For instance, we all know of Dr. King’s brutal marches through the South, but few of us have heard that he also said, “I have never seen — even in Mississippi and Alabama — mobs as hostile and as hate-filled as I’ve seen here in Chicago.” We are fond of quoting Dr. King’s admonition that “hate cannot drive out hate,” yet we only rarely recall that King was also convinced that “the Negro’s great stumbling block in his stride toward freedom is not . . . the Ku Klux Klanner, but the white moderate.”
As our president recently reminded us, we are indeed “the Japanese Americans who fought for this country even as our own liberty had been denied.” Yet, we are also the Japanese Americans who marked no-no on our loyalty questionnaires, the draft resistors and conscientious objectors who faced condemnation from their government and their community.
Extricating marginalized perspectives from familiar historical discourse will have direct consequences in the way we shape our shared history. It would mean uplifting the teachings of King, but also Malcolm X; speaking not only calmly of voting rights and civil protections, but subversively of yellow peril and black power.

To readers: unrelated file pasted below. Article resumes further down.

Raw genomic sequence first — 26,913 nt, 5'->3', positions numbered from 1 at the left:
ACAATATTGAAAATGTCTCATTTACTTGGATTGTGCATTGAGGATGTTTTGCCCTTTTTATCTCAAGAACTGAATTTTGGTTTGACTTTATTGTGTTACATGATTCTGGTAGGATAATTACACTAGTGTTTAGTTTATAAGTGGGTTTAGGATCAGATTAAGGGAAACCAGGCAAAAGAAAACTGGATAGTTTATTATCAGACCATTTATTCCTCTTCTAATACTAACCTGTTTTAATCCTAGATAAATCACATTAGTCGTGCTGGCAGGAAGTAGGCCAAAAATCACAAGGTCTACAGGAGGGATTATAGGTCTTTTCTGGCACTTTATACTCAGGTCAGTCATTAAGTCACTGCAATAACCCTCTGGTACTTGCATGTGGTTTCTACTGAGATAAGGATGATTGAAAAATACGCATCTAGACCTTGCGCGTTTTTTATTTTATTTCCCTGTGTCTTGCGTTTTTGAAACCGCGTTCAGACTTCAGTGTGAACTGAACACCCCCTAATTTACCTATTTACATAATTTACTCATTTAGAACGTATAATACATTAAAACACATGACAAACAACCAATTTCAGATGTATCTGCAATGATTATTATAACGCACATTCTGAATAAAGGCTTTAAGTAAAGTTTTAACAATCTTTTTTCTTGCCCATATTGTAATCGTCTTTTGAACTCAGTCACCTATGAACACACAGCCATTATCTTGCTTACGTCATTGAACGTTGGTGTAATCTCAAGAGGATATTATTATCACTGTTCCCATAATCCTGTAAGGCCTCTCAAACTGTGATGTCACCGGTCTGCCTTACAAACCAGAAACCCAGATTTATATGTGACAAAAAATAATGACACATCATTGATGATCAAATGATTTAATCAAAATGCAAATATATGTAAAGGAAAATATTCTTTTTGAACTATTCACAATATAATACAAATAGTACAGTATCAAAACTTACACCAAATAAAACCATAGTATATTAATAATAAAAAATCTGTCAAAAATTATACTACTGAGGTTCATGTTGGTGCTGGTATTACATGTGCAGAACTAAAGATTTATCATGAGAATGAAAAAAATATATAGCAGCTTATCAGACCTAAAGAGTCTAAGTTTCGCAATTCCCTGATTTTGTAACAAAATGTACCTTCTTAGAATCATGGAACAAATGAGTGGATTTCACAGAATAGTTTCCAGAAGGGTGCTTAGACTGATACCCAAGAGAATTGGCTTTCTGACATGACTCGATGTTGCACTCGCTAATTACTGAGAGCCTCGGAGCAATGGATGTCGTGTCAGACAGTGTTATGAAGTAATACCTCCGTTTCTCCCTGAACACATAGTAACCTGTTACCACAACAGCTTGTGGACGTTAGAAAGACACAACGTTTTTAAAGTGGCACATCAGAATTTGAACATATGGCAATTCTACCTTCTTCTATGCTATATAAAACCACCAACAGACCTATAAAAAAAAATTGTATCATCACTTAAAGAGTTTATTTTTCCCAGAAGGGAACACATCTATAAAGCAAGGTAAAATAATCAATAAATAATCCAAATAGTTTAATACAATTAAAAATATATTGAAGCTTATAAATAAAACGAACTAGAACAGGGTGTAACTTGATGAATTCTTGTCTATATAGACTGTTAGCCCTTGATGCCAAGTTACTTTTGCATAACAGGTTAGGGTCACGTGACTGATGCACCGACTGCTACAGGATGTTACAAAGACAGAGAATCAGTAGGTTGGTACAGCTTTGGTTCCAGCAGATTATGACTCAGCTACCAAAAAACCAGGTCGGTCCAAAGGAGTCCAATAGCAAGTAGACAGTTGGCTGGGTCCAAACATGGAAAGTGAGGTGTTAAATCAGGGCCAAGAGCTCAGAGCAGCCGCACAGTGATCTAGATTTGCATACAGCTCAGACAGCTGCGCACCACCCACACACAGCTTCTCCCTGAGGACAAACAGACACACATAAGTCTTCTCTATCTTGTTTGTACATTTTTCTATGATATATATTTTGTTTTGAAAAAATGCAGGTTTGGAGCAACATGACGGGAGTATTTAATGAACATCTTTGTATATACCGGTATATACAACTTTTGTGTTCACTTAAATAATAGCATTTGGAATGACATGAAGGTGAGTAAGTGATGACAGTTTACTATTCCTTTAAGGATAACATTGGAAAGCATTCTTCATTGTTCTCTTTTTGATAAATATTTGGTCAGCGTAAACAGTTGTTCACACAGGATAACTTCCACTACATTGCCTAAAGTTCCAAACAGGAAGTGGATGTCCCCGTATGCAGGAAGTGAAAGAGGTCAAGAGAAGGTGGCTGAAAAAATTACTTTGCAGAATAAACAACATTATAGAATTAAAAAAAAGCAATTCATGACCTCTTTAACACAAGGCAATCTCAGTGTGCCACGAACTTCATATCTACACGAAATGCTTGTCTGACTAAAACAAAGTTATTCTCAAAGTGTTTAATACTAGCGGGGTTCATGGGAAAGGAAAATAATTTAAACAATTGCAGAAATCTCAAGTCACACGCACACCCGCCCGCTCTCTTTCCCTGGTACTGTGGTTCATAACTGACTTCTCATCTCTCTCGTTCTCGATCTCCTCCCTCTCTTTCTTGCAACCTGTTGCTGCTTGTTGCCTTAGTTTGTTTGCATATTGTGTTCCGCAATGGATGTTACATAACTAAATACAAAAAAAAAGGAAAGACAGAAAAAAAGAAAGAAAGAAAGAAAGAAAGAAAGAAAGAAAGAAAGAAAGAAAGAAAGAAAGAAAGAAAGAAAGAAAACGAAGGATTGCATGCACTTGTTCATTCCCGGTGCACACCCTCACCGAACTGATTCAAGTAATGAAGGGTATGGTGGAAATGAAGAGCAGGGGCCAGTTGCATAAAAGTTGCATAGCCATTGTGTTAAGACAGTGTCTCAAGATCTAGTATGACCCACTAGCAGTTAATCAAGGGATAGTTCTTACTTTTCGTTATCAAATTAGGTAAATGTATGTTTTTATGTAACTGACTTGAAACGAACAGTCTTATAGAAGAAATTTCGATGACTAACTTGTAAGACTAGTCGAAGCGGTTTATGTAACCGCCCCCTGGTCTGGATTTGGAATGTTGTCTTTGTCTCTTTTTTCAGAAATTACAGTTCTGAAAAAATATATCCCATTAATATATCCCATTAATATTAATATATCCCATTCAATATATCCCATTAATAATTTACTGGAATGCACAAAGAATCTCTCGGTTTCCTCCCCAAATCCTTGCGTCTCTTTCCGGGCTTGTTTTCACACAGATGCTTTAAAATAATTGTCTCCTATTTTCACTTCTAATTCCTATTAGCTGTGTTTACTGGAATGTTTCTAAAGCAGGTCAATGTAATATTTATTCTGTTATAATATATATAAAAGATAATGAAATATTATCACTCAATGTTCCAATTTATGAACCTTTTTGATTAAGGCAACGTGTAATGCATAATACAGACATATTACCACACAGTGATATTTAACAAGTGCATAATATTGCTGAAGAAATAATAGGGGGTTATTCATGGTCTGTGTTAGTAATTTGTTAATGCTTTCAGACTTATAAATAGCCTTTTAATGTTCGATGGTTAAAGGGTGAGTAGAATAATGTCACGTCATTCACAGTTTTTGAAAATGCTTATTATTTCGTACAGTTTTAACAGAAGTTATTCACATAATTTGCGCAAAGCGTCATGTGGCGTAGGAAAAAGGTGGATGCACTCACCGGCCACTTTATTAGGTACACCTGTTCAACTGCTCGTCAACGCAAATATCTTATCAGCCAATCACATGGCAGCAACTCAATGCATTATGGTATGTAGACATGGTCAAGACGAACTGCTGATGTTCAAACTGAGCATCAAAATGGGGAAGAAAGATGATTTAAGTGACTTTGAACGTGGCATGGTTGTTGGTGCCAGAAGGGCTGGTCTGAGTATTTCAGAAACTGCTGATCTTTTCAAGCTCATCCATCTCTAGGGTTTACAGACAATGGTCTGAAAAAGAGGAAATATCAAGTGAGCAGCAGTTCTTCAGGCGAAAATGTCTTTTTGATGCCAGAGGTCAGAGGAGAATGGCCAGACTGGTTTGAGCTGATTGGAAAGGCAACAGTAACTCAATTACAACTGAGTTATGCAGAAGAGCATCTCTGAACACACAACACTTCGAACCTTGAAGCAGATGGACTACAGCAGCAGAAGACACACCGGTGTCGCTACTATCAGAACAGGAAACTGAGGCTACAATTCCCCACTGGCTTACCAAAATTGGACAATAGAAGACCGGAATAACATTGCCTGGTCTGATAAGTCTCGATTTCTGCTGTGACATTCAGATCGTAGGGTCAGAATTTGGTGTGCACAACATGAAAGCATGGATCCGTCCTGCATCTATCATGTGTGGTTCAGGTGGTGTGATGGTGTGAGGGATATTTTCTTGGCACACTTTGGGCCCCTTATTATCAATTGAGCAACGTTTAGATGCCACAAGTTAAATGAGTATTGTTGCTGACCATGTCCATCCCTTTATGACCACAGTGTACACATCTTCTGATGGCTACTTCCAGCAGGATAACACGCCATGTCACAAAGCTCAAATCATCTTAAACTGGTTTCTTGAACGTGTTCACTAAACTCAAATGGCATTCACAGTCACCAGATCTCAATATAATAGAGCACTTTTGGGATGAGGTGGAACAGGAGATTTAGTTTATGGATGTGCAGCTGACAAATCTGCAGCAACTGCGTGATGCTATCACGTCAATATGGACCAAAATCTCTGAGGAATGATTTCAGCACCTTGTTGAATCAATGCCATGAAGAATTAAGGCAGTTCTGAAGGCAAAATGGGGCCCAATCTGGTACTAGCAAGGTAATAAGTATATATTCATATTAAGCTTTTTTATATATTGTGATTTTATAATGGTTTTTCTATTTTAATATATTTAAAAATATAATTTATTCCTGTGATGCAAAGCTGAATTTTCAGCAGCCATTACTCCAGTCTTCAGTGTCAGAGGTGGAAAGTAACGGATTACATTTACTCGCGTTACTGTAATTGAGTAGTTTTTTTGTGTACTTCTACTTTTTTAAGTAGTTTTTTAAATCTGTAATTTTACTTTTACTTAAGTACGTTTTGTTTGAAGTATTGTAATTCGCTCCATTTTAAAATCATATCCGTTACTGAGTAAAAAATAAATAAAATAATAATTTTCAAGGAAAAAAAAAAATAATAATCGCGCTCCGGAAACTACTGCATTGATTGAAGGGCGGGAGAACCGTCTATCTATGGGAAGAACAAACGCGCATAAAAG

Celebrating counternarratives would mean honoring Rosa Parks. It would also mean telling the story of Claudette Colvin — the pregnant teenager arrested for sitting on a segregated bus nine months before Parks, who was told by the NAACP that they would not rally behind her because she did not have the best hair, “skin texture” or correct social standing to become the face of the bus boycott movement.
Privileging the overlooked would mean paying special attention to not only the examples of white allies, but the untold stories of Japanese American leaders like Kiyoshi Kuromiya, the openly gay civil rights activist and personal friend of Dr. King, and Todd Endo, who returned to march in Selma 50 years later.